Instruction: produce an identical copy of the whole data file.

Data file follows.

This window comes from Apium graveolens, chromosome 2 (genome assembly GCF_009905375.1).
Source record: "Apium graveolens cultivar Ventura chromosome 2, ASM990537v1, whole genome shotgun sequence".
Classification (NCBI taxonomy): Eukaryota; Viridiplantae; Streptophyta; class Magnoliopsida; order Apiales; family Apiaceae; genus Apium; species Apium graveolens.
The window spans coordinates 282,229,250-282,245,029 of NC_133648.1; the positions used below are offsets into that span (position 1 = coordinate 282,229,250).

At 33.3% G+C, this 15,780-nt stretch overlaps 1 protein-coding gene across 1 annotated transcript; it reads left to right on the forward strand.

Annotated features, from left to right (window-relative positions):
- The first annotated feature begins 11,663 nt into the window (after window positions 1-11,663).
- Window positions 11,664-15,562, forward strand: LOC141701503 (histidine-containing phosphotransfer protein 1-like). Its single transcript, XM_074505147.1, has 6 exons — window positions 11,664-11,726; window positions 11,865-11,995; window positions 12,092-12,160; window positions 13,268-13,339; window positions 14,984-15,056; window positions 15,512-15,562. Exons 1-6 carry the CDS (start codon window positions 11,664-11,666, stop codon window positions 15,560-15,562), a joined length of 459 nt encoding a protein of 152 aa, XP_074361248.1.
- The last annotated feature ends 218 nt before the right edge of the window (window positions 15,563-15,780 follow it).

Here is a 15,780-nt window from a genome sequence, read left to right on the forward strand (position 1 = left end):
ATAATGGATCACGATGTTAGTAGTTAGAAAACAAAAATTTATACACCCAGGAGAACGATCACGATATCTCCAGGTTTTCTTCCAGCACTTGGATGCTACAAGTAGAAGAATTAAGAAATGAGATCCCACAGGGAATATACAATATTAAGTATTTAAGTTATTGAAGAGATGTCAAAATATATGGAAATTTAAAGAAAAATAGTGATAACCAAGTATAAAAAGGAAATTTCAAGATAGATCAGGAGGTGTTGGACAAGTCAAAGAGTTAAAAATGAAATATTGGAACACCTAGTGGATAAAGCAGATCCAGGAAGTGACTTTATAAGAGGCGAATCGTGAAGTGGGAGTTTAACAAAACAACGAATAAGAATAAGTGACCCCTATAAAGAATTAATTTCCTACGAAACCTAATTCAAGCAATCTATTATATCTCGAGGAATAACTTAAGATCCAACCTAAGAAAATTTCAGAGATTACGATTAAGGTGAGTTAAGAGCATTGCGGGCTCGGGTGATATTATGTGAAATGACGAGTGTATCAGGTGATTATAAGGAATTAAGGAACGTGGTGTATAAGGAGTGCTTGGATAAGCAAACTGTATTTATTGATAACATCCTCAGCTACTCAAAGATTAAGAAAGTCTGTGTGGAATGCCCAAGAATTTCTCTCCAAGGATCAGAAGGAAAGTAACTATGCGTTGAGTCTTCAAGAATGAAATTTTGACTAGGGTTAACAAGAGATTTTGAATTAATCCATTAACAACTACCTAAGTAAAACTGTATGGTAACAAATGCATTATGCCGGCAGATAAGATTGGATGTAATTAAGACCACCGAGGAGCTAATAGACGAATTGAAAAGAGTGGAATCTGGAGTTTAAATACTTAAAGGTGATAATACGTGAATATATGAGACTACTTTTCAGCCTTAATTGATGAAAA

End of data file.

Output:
This window comes from Apium graveolens, chromosome 2 (genome assembly GCF_009905375.1).
Source record: "Apium graveolens cultivar Ventura chromosome 2, ASM990537v1, whole genome shotgun sequence".
Classification (NCBI taxonomy): Eukaryota; Viridiplantae; Streptophyta; class Magnoliopsida; order Apiales; family Apiaceae; genus Apium; species Apium graveolens.
The window spans coordinates 282,229,250-282,245,029 of NC_133648.1; the positions used below are offsets into that span (position 1 = coordinate 282,229,250).

At 33.3% G+C, this 15,780-nt stretch overlaps 1 protein-coding gene across 1 annotated transcript; it reads left to right on the forward strand.

Annotated features, from left to right (window-relative positions):
- The first annotated feature begins 11,663 nt into the window (after window positions 1-11,663).
- Window positions 11,664-15,562, forward strand: LOC141701503 (histidine-containing phosphotransfer protein 1-like). Its single transcript, XM_074505147.1, has 6 exons — window positions 11,664-11,726; window positions 11,865-11,995; window positions 12,092-12,160; window positions 13,268-13,339; window positions 14,984-15,056; window positions 15,512-15,562. Exons 1-6 carry the CDS (start codon window positions 11,664-11,666, stop codon window positions 15,560-15,562), a joined length of 459 nt encoding a protein of 152 aa, XP_074361248.1.
- The last annotated feature ends 218 nt before the right edge of the window (window positions 15,563-15,780 follow it).

Here is a 15,780-nt window from a genome sequence, read left to right on the forward strand (position 1 = left end):
ATAATGGATCACGATGTTAGTAGTTAGAAAACAAAAATTTATACACCCAGGAGAACGATCACGATATCTCCAGGTTTTCTTCCAGCACTTGGATGCTACAAGTAGAAGAATTAAGAAATGAGATCCCACAGGGAATATACAATATTAAGTATTTAAGTTATTGAAGAGATGTCAAAATATATGGAAATTTAAAGAAAAATAGTGATAACCAAGTATAAAAAGGAAATTTCAAGATAGATCAGGAGGTGTTGGACAAGTCAAAGAGTTAAAAATGAAATATTGGAACACCTAGTGGATAAAGCAGATCCAGGAAGTGACTTTATAAGAGGCGAATCGTGAAGTGGGAGTTTAACAAAACAACGAATAAGAATAAGTGACCCCTATAAAGAATTAATTTCCTACGAAACCTAATTCAAGCAATCTATTATATCTCGAGGAATAACTTAAGATCCAACCTAAGAAAATTTCAGAGATTACGATTAAGGTGAGTTAAGAGCATTGCGGGCTCGGGTGATATTATGTGAAATGACGAGTGTATCAGGTGATTATAAGGAATTAAGGAACGTGGTGTATAAGGAGTGCTTGGATAAGCAAACTGTATTTATTGATAACATCCTCAGCTACTCAAAGATTAAGAAAGTCTGTGTGGAATGCCCAAGAATTTCTCTCCAAGGATCAGAAGGAAAGTAACTATGCGTTGAGTCTTCAAGAATGAAATTTTGACTAGGGTTAACAAGAGATTTTGAATTAATCCATTAACAACTACCTAAGTAAAACTGTATGGTAACAAATGCATTATGCCGGCAGATAAGATTGGATGTAATTAAGACCACCGAGGAGCTAATAGACGAATTGAAAAGAGTGGAATCTGGAGTTTAAATACTTAAAGGTGATAATACGTGAATATATGAGACTACTTTTCAGCCTTAATTGATGAAAA